FIFA has expanded into the media business launching its own broadcast platform – FIFA+ – that will stream a mix of live matches, acquired documentary and lifestyle programming, as well as archive content.
The programming will be delivered free of charge and will be available worldwide on the fifa.com web platform.
The service will be available in five language editions (English, French, German, Portuguese, and Spanish), with FIFA saying an additional six languages will be added in June 2022.
“FIFA+ represents the next step in our vision to make football truly global and inclusive, and it underpins FIFA’s core mission of expanding and developing football globally,” said FIFA President Gianni Infantino.
“This project represents a cultural shift in the way different types of football fans want to connect with and explore the global game and has been a fundamental part of my Vision 2020-2023. It will accelerate the democratisation of football and we are delighted to share it with fans.”
FIFA said that its broadcast coverage will grow to streaming 40,000 live games per year, starting with 1,400 matches that will be live streamed monthly from launch.
The matches will come from 100 member associations across all six confederations, said FIFA, and will include 11,000 women’s matches as well as live coverage from a number of Europe’s top flight leagues as well as men’s, women’s and youth football competitions from other countries that have previously had little or no international exposure.
At the same time FIFA has invested in its Match Centre that provides football data, growing it to cover 400 men’s competitions and 65 women’s competitions worldwide.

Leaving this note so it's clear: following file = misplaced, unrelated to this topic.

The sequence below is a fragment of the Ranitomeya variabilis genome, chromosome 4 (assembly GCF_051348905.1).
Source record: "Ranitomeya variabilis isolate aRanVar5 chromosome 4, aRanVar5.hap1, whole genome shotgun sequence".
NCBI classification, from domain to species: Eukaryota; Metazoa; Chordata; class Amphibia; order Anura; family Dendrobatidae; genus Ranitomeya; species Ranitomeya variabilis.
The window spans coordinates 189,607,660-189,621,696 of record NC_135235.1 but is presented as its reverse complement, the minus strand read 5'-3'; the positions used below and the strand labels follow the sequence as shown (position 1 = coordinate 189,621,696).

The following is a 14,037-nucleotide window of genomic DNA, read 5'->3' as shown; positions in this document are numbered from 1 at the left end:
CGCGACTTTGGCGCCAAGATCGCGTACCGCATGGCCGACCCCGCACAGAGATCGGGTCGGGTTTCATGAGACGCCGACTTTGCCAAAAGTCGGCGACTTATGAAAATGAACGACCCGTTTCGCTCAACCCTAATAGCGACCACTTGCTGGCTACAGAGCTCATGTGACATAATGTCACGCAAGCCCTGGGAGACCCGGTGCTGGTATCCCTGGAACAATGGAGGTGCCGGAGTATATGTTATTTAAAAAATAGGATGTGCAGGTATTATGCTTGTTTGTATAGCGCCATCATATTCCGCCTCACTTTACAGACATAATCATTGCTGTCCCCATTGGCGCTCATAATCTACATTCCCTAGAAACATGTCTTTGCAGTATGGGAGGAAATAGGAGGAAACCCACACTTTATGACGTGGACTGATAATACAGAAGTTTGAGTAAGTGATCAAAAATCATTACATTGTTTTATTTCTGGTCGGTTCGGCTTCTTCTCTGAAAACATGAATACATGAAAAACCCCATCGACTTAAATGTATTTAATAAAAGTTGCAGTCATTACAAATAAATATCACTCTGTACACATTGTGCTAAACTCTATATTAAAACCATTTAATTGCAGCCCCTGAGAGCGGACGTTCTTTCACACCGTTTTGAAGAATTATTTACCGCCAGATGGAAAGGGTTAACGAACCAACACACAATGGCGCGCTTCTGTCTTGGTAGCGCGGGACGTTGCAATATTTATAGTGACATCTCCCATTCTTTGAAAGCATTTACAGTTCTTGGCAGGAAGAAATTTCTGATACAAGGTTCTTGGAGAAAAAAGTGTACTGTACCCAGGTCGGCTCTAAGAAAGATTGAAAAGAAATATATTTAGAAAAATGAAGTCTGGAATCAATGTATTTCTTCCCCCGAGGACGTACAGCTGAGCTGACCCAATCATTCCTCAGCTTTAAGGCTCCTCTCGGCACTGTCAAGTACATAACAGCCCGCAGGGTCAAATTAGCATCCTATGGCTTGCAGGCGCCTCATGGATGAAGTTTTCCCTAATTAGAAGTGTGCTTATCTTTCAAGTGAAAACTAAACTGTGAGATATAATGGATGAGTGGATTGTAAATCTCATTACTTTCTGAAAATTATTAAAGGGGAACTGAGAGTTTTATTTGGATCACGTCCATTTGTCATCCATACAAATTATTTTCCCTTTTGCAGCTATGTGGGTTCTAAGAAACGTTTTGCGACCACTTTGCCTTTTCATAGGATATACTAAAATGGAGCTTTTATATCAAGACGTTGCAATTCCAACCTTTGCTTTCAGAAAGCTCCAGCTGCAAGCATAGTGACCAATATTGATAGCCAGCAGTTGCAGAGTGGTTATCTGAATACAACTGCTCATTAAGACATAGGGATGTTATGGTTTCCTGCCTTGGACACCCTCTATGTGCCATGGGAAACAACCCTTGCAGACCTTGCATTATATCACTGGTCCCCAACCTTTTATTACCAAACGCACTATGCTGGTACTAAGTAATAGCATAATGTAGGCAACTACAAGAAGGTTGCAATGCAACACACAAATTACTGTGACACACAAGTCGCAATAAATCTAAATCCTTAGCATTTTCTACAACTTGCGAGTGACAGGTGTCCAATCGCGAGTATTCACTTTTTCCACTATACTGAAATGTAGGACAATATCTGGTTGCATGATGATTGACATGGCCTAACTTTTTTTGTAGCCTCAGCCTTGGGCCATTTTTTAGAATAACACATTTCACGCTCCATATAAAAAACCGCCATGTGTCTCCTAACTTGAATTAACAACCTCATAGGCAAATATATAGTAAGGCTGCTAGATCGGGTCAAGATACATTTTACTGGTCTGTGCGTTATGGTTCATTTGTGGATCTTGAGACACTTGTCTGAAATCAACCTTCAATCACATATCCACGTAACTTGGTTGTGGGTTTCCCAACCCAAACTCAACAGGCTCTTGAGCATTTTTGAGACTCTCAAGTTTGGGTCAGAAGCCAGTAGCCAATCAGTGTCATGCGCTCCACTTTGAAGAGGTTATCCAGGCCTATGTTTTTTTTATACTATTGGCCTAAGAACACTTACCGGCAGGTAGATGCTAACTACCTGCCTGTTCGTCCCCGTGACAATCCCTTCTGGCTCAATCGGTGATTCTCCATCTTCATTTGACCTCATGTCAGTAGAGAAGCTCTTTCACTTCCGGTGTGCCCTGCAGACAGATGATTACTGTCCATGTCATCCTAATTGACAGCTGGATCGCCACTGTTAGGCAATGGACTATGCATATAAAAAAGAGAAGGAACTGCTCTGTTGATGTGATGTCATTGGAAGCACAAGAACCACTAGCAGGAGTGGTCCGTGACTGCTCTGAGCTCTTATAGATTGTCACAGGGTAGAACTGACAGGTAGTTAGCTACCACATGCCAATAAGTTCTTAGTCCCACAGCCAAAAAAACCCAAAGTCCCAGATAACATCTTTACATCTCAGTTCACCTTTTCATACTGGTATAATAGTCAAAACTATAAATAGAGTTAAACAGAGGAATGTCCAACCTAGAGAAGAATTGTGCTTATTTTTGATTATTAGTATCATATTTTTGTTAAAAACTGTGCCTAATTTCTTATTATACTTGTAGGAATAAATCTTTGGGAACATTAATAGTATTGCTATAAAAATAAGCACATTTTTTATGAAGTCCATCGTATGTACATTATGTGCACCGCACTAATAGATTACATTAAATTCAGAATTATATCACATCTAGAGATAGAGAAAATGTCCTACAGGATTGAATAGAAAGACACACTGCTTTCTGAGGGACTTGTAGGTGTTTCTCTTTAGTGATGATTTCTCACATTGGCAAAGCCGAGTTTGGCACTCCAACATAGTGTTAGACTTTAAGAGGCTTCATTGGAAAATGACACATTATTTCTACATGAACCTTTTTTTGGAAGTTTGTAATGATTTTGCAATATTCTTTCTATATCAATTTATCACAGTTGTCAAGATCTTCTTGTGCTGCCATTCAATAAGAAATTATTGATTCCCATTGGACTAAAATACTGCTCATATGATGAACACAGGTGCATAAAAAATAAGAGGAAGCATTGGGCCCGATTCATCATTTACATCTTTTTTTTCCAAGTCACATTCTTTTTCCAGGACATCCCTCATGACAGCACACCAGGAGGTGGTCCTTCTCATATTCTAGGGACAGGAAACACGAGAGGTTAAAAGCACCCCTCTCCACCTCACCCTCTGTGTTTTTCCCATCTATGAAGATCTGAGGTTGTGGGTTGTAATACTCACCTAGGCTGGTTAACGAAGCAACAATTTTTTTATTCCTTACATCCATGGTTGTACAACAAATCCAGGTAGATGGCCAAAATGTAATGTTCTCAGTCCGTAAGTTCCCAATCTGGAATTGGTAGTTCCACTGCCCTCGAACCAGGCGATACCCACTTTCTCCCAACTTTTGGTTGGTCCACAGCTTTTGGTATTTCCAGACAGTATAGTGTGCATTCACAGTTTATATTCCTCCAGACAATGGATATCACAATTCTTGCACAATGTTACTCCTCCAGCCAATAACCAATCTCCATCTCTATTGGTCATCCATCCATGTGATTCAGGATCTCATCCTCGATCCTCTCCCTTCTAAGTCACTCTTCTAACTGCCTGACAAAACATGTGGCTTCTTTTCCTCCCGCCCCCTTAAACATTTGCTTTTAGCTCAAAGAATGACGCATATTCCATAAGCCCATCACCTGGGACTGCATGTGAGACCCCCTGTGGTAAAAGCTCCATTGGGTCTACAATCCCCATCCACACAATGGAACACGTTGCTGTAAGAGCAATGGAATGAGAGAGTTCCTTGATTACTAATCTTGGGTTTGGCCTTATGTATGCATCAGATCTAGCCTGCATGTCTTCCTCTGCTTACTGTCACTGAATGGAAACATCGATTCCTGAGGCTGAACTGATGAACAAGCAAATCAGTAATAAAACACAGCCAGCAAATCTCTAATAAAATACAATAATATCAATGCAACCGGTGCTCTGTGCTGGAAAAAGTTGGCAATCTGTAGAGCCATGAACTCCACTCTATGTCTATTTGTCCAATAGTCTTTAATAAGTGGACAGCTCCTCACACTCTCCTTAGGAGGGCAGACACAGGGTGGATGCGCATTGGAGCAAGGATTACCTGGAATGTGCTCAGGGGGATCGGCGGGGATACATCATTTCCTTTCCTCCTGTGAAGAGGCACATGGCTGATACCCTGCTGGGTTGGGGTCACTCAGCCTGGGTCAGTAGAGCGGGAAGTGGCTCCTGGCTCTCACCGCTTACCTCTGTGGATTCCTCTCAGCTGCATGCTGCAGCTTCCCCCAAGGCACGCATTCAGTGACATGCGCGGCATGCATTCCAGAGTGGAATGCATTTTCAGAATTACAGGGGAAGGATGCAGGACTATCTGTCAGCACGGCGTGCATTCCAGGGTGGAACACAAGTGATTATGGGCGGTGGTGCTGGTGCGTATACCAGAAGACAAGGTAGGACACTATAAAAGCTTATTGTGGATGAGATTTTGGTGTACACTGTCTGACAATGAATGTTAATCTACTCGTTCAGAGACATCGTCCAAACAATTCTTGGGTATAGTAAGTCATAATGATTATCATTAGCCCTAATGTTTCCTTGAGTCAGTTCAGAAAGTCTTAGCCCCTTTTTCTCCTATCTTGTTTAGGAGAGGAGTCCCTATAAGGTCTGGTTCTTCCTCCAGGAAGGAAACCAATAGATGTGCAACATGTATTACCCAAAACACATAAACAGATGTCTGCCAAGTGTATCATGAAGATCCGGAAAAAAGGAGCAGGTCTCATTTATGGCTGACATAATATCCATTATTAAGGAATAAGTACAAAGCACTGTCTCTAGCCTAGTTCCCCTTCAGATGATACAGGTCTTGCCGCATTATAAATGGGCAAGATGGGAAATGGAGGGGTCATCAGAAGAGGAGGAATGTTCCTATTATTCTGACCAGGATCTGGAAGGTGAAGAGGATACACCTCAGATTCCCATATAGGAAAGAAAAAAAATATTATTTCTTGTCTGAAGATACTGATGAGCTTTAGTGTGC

FIFA will also use its 2,000-hour archive to generate content and will broadcast full-match replays and highlights, as well as packaging goals and “magical moments”. FIFA said the “FIFA+ Archive will launch with more than 2,500 videos dating back to the 1950s, with many more to come throughout the year.”
A key programming feature at launch will be the FIFA+ Originals strand that will feature full-length documentaries, docuseries, talk shows and shorts.
For the launch, FIFA has commissioned a number of programmes and series including Ronaldinho: The Happiest Man in the World; Captains: Season 1 – an 8-part series following six national team captains and their journey to Qatar 2022; Golden Boot – an original 4 x 48-minute docuseries interviewing the greatest World Cup goalscorers; and Icons – a 5 x 26-minute docuseries showcasing five of the biggest game-changers of the women’s game: Wendie Renard, Lucy Bronze, Asisat Oshoala, Carli Lloyd and Sam Kerr.
And for those looking for something for lifestyle themed, the platform will broadcast HD Cutz – an original 8-part docuseries with barber to the (football) stars Sheldon Edwards.
The launch of FIFA+ marks a major shift in FIFA’s consumer facing operations as the global governing body transitions from being a seller of rights to the TV business to a broadcast operator in its own right.
The live rights sales, mainly of the World Cup, to broadcasters worldwide have been the key pillar of FIFA’s financial growth this century. That income is now being used to launch FIFA’s own broadcast channel and will inevitably challenge for football’s broadcast consumers worldwide.
To take a significant chunk of that viewing audience FIFA will have to deliver high quality programming that comes at a cost. While FIFA has plenty of money, its current broadcast partners could take exception if their money ends up funding what becomes a broadcast rival that eats into their viewing audiences. Inside World Football